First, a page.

Maps Are Sexy, Food Is Sexy

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Are you a fan of our “Mission Possible” neighborhood atlas?

Mission Possible Map

 

Mission Local contributor Molly Roy is part of the team that brought you this expansive atlas of details concerning our neighborhood. The group, led by UC Berkeley professor Darin Jensen, now has something new and nationwide for you.

It’s “Food: An Atlas,” and it brings cartography and food together in one 60-map book on food production, food distribution, food security and cuisine.

The Atlantic recently interviewed Jensen here.

And like many creative ventures these days, “Food: An Atlas” has just four days to meet its $20,000 KickStarter goal.

3 Comments

  1. Mark

    Why do you put North to the right? Convention has North up. It makes it harder for me to read your maps.

    • Jessica Naudziunas Post author

      Thanks for the idea, Mark. We’ll pass it on to the appropriate people for an answer.

    • Hi Mark, sorry for the late response. Below is what’s written on the map orientation at the beginning of the Mission Possible Atlas. All of the maps in the upcoming food atlas, however, will be oriented North, unless stated otherwise.

      “It is a common, generally strictly
      observed, convention to orient maps to north or nearly north. This has served to
      reinforce northern hemisphere centrism, placing north “up” in a superior or dominant
      position. But north is not up, because Earth does not have a particular upright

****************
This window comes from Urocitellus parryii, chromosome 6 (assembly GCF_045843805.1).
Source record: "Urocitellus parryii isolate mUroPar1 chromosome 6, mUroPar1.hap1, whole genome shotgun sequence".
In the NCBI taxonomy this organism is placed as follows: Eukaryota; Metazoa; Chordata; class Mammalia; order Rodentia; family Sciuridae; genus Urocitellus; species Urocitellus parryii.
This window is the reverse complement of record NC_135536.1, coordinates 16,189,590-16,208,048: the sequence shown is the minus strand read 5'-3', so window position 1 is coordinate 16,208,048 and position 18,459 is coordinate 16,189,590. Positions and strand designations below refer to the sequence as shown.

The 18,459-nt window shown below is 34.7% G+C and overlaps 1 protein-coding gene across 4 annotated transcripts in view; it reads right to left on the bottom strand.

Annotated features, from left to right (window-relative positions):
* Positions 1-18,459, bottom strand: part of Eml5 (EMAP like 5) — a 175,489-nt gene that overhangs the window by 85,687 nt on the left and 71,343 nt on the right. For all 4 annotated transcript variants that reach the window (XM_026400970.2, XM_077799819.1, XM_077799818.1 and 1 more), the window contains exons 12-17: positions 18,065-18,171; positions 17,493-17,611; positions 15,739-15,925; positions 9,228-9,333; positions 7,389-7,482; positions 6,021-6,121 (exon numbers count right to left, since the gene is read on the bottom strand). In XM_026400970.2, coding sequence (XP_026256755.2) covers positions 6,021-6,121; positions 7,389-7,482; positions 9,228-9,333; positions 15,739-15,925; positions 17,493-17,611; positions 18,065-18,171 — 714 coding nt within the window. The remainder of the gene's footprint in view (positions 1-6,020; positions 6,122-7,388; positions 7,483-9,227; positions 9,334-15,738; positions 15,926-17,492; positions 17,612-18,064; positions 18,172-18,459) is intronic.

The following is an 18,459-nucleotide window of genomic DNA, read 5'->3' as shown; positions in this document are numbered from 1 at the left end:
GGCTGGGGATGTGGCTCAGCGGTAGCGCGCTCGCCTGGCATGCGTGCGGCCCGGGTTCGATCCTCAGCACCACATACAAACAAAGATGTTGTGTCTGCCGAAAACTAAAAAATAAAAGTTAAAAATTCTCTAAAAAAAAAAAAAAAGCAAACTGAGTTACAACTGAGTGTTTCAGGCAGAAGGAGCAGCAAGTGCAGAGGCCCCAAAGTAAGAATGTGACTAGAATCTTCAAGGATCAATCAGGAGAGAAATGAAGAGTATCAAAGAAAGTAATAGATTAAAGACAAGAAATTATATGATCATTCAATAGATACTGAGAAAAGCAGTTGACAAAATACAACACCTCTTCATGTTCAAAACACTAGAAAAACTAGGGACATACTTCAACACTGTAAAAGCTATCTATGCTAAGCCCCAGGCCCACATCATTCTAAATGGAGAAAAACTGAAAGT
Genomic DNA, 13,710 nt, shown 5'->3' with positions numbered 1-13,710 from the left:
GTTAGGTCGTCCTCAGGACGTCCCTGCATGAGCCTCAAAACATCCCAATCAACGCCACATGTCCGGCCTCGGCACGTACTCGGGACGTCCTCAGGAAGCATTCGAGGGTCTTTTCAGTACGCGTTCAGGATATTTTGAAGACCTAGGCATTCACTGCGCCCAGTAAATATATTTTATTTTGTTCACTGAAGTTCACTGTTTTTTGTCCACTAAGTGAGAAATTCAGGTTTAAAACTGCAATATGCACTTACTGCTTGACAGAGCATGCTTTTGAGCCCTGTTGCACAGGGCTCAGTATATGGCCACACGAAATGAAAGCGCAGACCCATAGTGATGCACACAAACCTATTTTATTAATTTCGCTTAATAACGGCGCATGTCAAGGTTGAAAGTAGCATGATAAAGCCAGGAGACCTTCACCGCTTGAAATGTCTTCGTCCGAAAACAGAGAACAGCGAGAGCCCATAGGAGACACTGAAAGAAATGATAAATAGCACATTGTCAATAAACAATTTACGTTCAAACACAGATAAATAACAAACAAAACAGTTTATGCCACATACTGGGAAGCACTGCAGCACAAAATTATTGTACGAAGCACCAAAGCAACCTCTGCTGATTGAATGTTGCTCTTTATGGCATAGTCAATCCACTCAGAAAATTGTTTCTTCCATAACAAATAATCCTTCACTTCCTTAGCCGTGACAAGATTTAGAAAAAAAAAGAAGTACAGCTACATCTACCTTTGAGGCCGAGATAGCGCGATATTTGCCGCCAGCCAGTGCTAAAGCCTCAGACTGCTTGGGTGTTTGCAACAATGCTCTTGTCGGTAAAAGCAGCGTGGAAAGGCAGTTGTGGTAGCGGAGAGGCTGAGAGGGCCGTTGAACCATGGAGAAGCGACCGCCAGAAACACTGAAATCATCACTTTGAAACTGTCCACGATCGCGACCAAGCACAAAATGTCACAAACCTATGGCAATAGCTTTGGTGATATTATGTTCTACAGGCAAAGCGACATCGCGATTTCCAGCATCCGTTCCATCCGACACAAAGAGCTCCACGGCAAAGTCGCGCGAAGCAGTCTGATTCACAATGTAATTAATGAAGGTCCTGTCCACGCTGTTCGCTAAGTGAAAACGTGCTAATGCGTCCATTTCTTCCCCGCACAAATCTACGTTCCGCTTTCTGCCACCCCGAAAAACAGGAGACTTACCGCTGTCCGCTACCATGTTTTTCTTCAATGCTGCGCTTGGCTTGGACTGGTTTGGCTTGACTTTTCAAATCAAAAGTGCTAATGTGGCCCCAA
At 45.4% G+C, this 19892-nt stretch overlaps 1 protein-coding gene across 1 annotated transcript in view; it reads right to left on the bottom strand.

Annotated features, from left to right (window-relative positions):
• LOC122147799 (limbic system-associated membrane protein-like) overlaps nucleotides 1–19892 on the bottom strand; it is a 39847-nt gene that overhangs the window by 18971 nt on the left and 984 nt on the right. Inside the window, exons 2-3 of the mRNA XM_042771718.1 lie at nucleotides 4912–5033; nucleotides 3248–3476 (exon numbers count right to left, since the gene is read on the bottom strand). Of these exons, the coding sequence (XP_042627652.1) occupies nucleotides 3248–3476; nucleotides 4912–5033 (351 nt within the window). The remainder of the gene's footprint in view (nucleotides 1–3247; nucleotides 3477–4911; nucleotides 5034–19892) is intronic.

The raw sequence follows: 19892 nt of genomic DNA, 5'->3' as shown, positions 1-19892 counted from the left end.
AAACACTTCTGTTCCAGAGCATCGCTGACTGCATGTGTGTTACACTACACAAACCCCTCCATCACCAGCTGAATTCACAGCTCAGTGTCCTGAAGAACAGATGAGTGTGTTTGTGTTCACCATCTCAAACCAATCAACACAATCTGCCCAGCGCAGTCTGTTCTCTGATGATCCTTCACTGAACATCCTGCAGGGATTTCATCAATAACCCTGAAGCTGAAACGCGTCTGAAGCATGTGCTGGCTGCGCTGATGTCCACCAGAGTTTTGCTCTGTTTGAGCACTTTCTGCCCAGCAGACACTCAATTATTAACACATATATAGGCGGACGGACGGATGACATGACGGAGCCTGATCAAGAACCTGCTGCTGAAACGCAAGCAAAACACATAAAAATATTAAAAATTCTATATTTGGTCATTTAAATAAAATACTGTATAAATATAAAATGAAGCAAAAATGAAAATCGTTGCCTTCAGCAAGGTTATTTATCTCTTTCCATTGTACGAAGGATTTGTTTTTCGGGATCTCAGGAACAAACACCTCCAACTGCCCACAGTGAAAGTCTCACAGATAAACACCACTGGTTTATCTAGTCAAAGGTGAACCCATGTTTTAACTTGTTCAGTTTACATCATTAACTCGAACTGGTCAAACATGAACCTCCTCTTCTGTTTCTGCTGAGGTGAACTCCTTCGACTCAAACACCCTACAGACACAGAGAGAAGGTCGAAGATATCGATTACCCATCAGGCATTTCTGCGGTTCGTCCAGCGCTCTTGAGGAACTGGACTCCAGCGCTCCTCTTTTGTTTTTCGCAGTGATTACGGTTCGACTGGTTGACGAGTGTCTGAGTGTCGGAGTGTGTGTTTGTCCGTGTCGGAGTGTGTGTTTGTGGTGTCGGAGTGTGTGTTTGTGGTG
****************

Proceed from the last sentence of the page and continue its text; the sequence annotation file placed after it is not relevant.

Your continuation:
orientation in space. North is over there or in a certain direction. Up may be considered
      out, into the atmosphere or space. Up, on a map, is elevation.
      To see our world with new perspective, it is important to break this convention by
      considering other orientations. The maps in Mission Possible are oriented westward for
      several reasons (none of which is to render east inferior). As products of a project in
      experiential learning, the maps reflect the cartographers‘ view of the Mission District, as
      west of UC Berkeley.
      A westward orientation for the Mission also holds the power of manifest destiny and
      embraces memories of seeking the western shore, which lies just four and a half miles
      beyond our maps’ borders. As well, a west orientation brings south and north into
      equilibrium as left and right, rather than above and below. This may be important to a
      map of a neighborhood that is living the histories of a region in which the dynamic
      relationship between South and North would shape the future.”

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